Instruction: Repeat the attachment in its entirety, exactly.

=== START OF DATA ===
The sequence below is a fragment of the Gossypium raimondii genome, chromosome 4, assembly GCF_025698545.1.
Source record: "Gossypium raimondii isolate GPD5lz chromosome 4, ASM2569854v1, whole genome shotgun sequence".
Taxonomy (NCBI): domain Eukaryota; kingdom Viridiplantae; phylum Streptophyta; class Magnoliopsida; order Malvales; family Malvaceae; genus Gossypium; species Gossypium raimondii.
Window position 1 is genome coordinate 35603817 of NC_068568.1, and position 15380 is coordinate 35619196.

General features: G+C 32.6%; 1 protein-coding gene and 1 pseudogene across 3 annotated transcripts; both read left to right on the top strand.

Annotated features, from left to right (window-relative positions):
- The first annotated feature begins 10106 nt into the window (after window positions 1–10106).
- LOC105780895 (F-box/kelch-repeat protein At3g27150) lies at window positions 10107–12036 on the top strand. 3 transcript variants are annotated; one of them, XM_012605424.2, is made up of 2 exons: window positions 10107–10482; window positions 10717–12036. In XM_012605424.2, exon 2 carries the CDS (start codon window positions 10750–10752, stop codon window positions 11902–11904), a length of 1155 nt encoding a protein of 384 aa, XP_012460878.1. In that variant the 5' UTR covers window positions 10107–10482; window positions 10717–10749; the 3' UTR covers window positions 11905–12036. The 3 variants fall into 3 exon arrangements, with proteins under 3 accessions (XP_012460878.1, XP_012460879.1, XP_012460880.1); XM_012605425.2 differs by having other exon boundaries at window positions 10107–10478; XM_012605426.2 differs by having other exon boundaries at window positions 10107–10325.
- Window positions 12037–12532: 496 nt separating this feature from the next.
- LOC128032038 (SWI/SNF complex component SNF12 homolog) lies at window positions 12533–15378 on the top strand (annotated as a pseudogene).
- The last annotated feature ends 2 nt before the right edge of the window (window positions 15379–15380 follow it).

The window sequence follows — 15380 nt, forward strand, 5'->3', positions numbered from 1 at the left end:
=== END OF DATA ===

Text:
The sequence below is a fragment of the Gossypium raimondii genome, chromosome 4, assembly GCF_025698545.1.
Source record: "Gossypium raimondii isolate GPD5lz chromosome 4, ASM2569854v1, whole genome shotgun sequence".
Taxonomy (NCBI): domain Eukaryota; kingdom Viridiplantae; phylum Streptophyta; class Magnoliopsida; order Malvales; family Malvaceae; genus Gossypium; species Gossypium raimondii.
Window position 1 is genome coordinate 35603817 of NC_068568.1, and position 15380 is coordinate 35619196.

General features: G+C 32.6%; 1 protein-coding gene and 1 pseudogene across 3 annotated transcripts; both read left to right on the top strand.

Annotated features, from left to right (window-relative positions):
- The first annotated feature begins 10106 nt into the window (after window positions 1–10106).
- LOC105780895 (F-box/kelch-repeat protein At3g27150) lies at window positions 10107–12036 on the top strand. 3 transcript variants are annotated; one of them, XM_012605424.2, is made up of 2 exons: window positions 10107–10482; window positions 10717–12036. In XM_012605424.2, exon 2 carries the CDS (start codon window positions 10750–10752, stop codon window positions 11902–11904), a length of 1155 nt encoding a protein of 384 aa, XP_012460878.1. In that variant the 5' UTR covers window positions 10107–10482; window positions 10717–10749; the 3' UTR covers window positions 11905–12036. The 3 variants fall into 3 exon arrangements, with proteins under 3 accessions (XP_012460878.1, XP_012460879.1, XP_012460880.1); XM_012605425.2 differs by having other exon boundaries at window positions 10107–10478; XM_012605426.2 differs by having other exon boundaries at window positions 10107–10325.
- Window positions 12037–12532: 496 nt separating this feature from the next.
- LOC128032038 (SWI/SNF complex component SNF12 homolog) lies at window positions 12533–15378 on the top strand (annotated as a pseudogene).
- The last annotated feature ends 2 nt before the right edge of the window (window positions 15379–15380 follow it).

The window sequence follows — 15380 nt, forward strand, 5'->3', positions numbered from 1 at the left end: